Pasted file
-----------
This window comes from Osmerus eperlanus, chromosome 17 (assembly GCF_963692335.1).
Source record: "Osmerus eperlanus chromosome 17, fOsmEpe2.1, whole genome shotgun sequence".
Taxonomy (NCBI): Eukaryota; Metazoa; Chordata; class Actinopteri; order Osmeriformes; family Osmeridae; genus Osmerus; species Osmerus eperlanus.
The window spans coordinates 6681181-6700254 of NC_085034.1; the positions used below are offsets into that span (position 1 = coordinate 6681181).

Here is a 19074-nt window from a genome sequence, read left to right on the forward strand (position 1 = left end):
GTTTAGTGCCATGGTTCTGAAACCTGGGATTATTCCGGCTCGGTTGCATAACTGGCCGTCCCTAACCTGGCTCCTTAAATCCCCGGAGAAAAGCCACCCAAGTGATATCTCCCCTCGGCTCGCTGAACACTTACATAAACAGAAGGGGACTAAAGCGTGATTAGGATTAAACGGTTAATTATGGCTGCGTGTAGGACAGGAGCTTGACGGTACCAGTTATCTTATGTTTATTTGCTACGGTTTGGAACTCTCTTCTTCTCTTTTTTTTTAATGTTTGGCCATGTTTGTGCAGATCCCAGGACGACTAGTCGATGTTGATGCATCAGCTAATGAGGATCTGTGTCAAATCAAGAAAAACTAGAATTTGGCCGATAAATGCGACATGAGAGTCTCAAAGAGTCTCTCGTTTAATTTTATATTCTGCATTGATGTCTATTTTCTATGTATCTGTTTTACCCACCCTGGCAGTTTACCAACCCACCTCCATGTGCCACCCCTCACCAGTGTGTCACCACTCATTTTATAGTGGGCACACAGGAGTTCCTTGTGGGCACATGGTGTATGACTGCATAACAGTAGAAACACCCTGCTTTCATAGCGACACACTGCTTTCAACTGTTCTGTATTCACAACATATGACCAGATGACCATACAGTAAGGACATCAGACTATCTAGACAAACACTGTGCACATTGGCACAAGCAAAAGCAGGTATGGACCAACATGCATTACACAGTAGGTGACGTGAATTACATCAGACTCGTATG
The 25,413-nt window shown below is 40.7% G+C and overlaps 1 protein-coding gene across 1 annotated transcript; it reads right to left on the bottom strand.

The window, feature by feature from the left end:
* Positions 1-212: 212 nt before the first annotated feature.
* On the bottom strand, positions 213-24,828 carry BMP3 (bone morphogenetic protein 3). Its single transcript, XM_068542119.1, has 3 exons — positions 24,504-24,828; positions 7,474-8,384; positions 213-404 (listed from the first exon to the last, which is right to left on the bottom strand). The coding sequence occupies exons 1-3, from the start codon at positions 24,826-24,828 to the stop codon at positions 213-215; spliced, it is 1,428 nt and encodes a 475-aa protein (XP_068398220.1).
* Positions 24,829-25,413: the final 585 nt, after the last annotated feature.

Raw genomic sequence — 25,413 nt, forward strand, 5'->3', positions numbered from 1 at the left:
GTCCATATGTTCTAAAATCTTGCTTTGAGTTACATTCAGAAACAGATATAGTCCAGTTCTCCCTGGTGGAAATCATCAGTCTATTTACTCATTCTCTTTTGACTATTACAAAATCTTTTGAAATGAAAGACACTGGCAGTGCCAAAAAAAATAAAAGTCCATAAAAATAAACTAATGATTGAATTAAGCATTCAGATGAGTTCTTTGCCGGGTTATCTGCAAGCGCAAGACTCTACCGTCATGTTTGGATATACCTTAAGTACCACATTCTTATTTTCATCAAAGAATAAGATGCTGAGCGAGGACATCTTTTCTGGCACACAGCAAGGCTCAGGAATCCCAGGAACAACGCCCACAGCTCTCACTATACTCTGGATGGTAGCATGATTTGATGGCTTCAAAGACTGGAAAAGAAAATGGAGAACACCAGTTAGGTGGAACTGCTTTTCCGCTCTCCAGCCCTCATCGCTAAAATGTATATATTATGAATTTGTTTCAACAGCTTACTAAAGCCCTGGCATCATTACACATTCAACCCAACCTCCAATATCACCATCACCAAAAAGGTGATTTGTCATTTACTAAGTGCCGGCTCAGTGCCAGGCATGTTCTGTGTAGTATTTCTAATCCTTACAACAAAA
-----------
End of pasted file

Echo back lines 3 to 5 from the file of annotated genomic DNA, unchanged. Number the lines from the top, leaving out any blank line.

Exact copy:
Taxonomy (NCBI): Eukaryota; Metazoa; Chordata; class Actinopteri; order Osmeriformes; family Osmeridae; genus Osmerus; species Osmerus eperlanus.
The window spans coordinates 6681181-6700254 of NC_085034.1; the positions used below are offsets into that span (position 1 = coordinate 6681181).

Here is a 19074-nt window from a genome sequence, read left to right on the forward strand (position 1 = left end):